Function-oriented synthesis of two-dimensional (2D) covalent organic frameworks – from 3D solids to 2D sheets
Covalent organic frameworks (COFs) are constructed from the precise integration of small organic blocks into an extended, porous framework via covalent linkages. COFs can also be viewed as an organic solid consisting of a periodic array of one dimensional (1-D) channels. Although a wide range of applications have been envisioned for COFs, understanding the structure–property correlation at the level of chemical linkages, topology, pore size and functionality is needed to unlock the potential of these materials. Herein, we review some emerging applications of two-dimensional (2D) COFs in solid-state photoluminescence, stimuli-responsive COFs, gas storage, ion conduction and energy storage, and discuss the intricate design principles that enable these COFs to perform better than their building blocks or polymeric counterparts. Going beyond bulk 2D-COFs, molecular thin organic layers called COFene can be derived from the exfoliation of 2D COFs, generating new properties for applications in optoelectronic devices, catalysis and separation.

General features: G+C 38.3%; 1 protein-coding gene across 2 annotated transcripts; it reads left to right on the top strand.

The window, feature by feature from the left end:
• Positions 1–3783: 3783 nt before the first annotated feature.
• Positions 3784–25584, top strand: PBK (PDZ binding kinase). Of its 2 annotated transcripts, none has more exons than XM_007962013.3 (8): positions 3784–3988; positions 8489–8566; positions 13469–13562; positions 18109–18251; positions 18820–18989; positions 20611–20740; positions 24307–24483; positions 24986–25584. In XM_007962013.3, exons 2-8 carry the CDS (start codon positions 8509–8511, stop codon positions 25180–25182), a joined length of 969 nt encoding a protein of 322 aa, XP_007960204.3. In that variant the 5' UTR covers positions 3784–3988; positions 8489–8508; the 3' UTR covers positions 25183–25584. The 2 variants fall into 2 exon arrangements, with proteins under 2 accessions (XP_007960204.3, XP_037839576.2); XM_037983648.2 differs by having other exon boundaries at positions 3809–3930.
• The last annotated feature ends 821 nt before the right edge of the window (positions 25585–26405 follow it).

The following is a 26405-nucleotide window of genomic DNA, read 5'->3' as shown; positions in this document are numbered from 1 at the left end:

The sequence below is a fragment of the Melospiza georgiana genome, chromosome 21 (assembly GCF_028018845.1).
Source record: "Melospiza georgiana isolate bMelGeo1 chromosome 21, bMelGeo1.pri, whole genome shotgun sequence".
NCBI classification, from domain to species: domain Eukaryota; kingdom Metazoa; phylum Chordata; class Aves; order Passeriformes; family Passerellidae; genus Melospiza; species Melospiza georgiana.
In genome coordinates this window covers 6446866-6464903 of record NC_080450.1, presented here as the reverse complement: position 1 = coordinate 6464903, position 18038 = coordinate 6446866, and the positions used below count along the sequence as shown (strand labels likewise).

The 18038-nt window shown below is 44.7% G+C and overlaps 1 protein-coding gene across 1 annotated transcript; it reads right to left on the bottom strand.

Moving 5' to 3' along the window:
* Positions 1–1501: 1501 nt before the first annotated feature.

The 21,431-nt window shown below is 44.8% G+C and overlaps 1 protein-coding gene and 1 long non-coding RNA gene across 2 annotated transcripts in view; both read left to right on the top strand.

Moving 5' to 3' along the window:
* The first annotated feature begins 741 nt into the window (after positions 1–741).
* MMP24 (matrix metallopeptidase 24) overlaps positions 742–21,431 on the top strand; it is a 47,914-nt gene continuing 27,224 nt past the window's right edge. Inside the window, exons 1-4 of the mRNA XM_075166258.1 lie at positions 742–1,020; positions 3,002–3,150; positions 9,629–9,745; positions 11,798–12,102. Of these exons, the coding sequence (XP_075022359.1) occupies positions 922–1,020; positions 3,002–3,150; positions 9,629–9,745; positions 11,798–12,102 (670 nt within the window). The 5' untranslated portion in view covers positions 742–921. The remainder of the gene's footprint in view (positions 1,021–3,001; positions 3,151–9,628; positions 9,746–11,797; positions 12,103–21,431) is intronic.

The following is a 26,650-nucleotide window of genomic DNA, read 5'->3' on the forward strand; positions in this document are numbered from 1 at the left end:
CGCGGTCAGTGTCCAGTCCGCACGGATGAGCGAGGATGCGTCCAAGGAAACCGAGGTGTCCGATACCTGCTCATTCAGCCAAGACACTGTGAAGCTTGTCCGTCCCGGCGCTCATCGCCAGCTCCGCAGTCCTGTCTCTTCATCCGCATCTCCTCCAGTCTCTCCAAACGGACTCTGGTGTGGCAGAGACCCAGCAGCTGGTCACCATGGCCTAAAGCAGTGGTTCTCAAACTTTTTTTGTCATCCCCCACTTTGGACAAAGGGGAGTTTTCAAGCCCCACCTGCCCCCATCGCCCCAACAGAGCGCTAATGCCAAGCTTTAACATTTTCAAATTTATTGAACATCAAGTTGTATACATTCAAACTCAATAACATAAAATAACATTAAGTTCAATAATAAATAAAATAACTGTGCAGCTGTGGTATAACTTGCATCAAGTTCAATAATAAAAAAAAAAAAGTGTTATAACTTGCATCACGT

- This article is part of the themed collection: New frontiers in covalent organic frameworks: design and applications